27 Gorgeous Places to Visit in Iceland’s Southwest
Originally published on Friday, December 16, 2022
There are so many places to visit in Iceland, particularly for nature lovers. The island nation’s actually a lot bigger than most people think. It’s bigger than countries like South Korea, Ireland, and Hungary. Much of it is uninhabitable but certainly visitable – and it definitely deserves a visit! Here I’ve curated a list of 27 places to visit in Iceland’s southwest, all of which are accessible from Reykjavik. I’ve been to many of them and have added a few I didn’t get to visit exclusively but that I saw and looked particularly interesting.
It’s very hard to go wrong with Iceland, but I hope this helps you create a fantastic itinerary.
Ytri Tunga Beach
This beach in first on the list because, seals! You can usually find a colony of seals sunbathing on this beach, particularly in the warmer months. I went in the winter and was lucky to see a group hanging out. There were also some sheep running free. It was definitely a highlight of my trip!
Arnarstapi is a small town but it’s not known for its architecture, history, or fantastic shopping. It’s known for its nature walk along the sea. There’s a marked trail you can take that will show you the cliffs of Iceland with amazing rock formations. Of course the other side of the town has a range of hills and glaciers, making it one of the prettiest places to visit in Iceland.
Budakirkja is a tar-painted church that dates to 1848. Located by its lonesome on the seaside, it’s a popular photo stop. The people who lived in the area had tents made of leather, which is why the church today seems so solitary. We couldn’t go inside but the area is very beautiful, and the church looks particularly pretty by itself against the landscape.
One of Iceland’s most impressive waterfalls is Gullfloss, which is a stop on Iceland’s Golden Circle. This two tiered waterfall located in a gorge is massive and very impressive to see. During the warmer months you can walk a path that gets closer to the falls, but they were closed for winter as they get quite icy. However there are still a few viewing platforms open where you can see this massive work of nature from various angles.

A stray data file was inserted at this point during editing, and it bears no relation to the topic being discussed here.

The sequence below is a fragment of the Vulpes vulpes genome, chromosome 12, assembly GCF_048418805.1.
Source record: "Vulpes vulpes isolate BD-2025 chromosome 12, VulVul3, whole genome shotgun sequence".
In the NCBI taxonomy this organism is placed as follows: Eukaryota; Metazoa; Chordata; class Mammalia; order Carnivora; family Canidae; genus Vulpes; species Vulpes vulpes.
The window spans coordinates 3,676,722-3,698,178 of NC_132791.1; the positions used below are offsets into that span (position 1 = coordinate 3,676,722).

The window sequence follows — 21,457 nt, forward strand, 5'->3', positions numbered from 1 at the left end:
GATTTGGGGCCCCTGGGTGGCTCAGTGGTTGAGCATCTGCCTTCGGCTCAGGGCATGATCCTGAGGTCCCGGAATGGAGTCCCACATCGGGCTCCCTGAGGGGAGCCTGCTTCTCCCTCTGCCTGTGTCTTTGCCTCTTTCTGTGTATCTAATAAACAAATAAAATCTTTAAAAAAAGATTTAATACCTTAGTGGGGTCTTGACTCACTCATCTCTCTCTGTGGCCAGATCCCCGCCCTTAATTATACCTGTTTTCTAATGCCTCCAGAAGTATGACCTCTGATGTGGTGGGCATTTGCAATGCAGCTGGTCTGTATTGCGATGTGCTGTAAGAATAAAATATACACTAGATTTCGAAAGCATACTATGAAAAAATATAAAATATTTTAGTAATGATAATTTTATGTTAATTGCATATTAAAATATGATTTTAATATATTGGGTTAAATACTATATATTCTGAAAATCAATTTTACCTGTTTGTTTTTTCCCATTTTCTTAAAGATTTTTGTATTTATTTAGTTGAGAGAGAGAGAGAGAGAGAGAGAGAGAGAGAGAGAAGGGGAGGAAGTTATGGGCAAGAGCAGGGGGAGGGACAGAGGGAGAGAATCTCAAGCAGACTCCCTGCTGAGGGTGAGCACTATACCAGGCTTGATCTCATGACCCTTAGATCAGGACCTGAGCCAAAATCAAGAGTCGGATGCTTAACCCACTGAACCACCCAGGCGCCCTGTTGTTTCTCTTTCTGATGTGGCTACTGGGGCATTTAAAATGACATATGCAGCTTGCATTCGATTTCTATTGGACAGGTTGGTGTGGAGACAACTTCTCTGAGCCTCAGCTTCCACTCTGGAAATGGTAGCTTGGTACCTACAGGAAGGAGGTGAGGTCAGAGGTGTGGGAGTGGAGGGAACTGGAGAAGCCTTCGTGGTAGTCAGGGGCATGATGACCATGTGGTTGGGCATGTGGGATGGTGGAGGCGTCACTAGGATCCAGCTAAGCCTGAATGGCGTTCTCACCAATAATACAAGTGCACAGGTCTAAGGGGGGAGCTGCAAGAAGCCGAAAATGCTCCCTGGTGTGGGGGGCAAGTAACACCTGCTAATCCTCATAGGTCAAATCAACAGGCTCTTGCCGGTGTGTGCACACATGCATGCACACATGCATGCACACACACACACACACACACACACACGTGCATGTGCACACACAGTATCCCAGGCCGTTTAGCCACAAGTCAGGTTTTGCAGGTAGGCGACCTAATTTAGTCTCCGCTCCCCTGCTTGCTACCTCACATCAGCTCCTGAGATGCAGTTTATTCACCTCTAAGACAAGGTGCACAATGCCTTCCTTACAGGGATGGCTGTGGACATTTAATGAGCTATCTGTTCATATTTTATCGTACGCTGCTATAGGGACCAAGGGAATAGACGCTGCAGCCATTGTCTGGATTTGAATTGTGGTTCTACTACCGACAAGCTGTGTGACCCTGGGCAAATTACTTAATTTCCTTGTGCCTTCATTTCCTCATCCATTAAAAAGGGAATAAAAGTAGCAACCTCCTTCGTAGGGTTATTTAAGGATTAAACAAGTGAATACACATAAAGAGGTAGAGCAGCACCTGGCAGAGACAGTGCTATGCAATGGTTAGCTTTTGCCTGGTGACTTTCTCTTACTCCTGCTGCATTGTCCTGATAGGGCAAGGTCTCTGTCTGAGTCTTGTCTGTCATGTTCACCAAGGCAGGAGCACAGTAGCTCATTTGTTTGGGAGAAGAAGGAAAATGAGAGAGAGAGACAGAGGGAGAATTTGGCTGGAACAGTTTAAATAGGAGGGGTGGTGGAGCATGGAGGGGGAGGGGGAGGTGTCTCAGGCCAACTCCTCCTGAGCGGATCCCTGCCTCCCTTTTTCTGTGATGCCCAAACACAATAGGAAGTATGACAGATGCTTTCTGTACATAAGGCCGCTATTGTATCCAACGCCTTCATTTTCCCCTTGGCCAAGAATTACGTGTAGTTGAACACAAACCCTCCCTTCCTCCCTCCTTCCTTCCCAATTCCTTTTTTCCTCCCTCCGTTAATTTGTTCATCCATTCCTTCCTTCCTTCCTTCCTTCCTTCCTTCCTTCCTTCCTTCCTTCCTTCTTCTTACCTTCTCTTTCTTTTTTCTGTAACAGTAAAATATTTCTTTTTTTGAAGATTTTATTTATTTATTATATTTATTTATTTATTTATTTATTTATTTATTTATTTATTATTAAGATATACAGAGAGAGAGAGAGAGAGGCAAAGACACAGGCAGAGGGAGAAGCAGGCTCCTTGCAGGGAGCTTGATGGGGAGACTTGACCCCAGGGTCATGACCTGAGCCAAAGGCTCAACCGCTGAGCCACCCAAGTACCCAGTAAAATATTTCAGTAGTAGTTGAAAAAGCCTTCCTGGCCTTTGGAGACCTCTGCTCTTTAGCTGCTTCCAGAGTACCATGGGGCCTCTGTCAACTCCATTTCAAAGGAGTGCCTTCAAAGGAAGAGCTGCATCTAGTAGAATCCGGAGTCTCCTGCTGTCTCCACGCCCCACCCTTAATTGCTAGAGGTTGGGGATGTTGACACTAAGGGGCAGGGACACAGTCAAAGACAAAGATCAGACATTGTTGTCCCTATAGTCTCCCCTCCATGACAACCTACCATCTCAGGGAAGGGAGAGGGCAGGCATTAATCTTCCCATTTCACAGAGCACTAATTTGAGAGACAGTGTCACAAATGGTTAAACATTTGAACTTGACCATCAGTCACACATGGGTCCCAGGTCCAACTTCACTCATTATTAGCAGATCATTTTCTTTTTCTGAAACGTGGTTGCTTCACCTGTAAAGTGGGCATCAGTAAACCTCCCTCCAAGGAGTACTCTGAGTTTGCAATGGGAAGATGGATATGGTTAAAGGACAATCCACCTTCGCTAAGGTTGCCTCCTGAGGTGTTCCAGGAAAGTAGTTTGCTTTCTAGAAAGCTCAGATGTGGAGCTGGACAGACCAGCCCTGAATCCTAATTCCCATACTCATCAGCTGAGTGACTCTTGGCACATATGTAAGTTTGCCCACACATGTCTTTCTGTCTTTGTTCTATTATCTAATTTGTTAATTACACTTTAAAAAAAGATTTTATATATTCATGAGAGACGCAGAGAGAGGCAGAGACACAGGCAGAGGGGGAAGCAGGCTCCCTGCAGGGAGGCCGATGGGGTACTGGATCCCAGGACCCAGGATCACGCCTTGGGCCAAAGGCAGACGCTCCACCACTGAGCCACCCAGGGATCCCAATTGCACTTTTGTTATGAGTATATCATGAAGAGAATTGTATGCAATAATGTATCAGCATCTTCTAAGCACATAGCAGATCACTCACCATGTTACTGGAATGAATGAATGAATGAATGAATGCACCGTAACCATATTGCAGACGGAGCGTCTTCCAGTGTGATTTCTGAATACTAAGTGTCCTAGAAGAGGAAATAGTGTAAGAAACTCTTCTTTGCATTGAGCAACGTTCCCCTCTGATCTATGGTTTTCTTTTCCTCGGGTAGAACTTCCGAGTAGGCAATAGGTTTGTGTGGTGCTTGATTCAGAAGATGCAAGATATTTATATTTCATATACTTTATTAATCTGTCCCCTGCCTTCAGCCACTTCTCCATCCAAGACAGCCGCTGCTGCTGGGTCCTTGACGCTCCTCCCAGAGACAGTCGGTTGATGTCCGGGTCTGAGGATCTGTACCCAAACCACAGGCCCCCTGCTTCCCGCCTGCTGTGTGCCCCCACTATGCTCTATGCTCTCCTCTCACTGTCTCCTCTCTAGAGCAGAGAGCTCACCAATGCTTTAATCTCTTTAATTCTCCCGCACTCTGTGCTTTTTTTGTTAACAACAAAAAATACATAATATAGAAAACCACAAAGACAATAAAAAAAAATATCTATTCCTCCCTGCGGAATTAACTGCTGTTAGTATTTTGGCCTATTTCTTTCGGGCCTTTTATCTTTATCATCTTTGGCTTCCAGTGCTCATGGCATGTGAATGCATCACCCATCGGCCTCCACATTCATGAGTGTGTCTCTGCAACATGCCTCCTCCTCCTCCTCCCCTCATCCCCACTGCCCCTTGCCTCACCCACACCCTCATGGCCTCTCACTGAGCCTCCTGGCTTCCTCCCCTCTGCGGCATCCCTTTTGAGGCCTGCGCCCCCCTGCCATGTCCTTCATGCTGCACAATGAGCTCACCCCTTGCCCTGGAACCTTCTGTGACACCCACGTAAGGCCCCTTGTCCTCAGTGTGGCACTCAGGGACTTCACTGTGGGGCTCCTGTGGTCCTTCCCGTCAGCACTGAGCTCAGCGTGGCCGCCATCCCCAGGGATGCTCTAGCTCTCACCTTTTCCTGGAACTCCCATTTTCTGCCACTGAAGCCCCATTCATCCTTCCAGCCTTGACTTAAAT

Something that’s very useful for icy places such as Gullfloss and other waterfalls is crampons. Always, always, always wear good walking shoes in Iceland during winter. It gets incredibly icy.
Thingvellir National Park (Þingvellir) is one of the most important areas of Iceland and a UNESCO World Heritage Site. It’s the site of Iceland’s first parliament in 930 and was also the spot where Iceland declared its independence in 1944. Though the park is purely natural and looks drastically different from 1000 years ago, it’s still one of the essential places to visit in Iceland.
It’s part of the Golden Circle but note that the park is quite big and can take hours to explore. If you come here with a guided tour group you’ll only have about 45 minutes, which isn’t enough time to see the whole place.
Sólheimajökull Glacier (& Glacier Walk)
There are lots of glaciers in Iceland – and big glaciers! I had no idea just how big they were until my trip and you can get up close and personal with one at Sólheimajökull. It was really cool, no pun intended. The glacier also offers glacier walks if that’s something you wish to experience. Seeing the glacier up close is something I definitely recommend for your Iceland trip.
Reynisfjara Black Sand Beach
There are many black sand beaches in Iceland but Reynisfjara is one of the most popular. The black sand, made of volcanic lava, is beautiful. What makes this beach most impressive is the geologic formations surrounding it. Lava rock hardens in peculiar ways and it’s quite stunning. It looks like nature became an architect.
However it is worth nothing that this beach is also very deadly. The waves are very strong and can sneak up on people quietly. Unfortunately many people have died here, which makes this beach very eerie. If you do go, stay several feet away from the ocean.
Kirkjufell & Kirkjufellsfoss
Kirkjufell (“Church Mountain”) is a large and interestingly shaped hill on the Snaefellsnes peninsula. You may have seen it on Game of Thrones. Across the street from the mountain is the waterfall Kirkjufellsfoss, and the two together make a very popular photo op for visitors. The area also overlooks a town and I thought the views surrounding it were quite gorgeous. But honestly, every place in Iceland is quite gorgeous!
Centuries ago, many people came to Iceland to see Geysir the geyser. Actually the word “geyser” comes from this proper name, Geysir. Geysir National Park is quite small but interesting. Here you can find a lot of hot springs and the area is filled with natural steam. You can see Geysir, the one and only, but it’s currently inactive unfortunately. However its neighbour, Strokkur, erupts every few minutes so you’re guaranteed to see a geyser eruption.
Brú Horse Farm
Most places in Iceland are actually privately owned, but Icelanders are quite kind in allowing people on their property to visit. Brú Horse Farm has a parking lot where you can stop and see the Icelandic horses. Here they even have a self-service station to buy some treats for the horses who come up and say hello. There are quite a few places to visit in Iceland where you can stop and see the horses but I thought I’d add one sure place to this list. Seeing the Icelandic horses up close is a great way to spend time in Iceland.
Laxnes Horse Farm
If you have a bit more time, you can ride some Icelandic horses at Laxnes Horse Farm. I don’t have experience with the farm itself (it’s on my list for next time) but the area is a valley that’s absolutely stunning. Exploring it on horseback would definitely be an amazing experience.
There are so many places to visit in Iceland if you want to see waterfalls. Skógafoss is one of them. At about 200 feet high, it’s quite an impressive sight. You can take a trail up to the top of the waterfall but apparently can’t see the waterfall from the viewpoint.